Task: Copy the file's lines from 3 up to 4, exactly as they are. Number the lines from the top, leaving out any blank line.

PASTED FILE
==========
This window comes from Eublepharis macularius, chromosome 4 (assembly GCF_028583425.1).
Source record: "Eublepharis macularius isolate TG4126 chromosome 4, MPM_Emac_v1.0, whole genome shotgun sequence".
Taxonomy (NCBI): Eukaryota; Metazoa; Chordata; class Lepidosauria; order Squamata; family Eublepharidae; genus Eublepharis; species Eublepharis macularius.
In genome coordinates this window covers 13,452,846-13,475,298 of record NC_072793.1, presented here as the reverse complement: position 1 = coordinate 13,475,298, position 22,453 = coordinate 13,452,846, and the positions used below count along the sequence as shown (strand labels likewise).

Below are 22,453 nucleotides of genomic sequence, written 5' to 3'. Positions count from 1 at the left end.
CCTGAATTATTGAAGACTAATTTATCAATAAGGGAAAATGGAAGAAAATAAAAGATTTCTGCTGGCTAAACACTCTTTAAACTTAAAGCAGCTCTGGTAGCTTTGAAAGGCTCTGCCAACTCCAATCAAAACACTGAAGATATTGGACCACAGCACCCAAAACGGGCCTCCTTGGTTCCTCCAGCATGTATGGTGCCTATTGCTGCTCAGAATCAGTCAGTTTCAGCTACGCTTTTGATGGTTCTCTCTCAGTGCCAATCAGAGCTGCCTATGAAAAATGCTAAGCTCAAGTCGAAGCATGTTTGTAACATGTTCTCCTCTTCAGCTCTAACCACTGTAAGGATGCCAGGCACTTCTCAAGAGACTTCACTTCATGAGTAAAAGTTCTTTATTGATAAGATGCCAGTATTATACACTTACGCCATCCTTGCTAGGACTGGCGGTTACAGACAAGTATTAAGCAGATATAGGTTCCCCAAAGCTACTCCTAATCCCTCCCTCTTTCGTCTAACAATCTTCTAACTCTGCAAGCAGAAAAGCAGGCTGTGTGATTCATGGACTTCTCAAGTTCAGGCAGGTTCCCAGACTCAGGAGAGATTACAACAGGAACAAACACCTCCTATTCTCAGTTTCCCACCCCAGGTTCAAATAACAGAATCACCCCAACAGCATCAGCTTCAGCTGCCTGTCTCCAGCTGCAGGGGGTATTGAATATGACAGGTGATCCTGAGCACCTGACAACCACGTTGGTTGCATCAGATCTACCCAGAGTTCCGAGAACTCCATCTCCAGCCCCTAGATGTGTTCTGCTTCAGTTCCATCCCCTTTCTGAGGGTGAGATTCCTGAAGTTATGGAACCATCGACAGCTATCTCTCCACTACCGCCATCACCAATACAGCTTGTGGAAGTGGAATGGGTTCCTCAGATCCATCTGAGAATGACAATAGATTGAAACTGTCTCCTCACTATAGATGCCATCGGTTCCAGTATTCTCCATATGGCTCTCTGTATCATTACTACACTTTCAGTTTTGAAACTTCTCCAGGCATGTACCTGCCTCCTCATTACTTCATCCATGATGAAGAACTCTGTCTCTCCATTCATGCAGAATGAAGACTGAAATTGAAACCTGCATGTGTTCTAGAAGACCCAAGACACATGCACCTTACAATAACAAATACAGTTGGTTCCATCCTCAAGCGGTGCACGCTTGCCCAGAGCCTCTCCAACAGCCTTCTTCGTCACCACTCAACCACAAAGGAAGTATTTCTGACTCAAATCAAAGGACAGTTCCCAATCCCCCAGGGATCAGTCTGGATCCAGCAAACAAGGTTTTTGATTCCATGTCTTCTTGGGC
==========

Taxonomy (NCBI): Eukaryota; Metazoa; Chordata; class Lepidosauria; order Squamata; family Eublepharidae; genus Eublepharis; species Eublepharis macularius.
In genome coordinates this window covers 13,452,846-13,475,298 of record NC_072793.1, presented here as the reverse complement: position 1 = coordinate 13,475,298, position 22,453 = coordinate 13,452,846, and the positions used below count along the sequence as shown (strand labels likewise).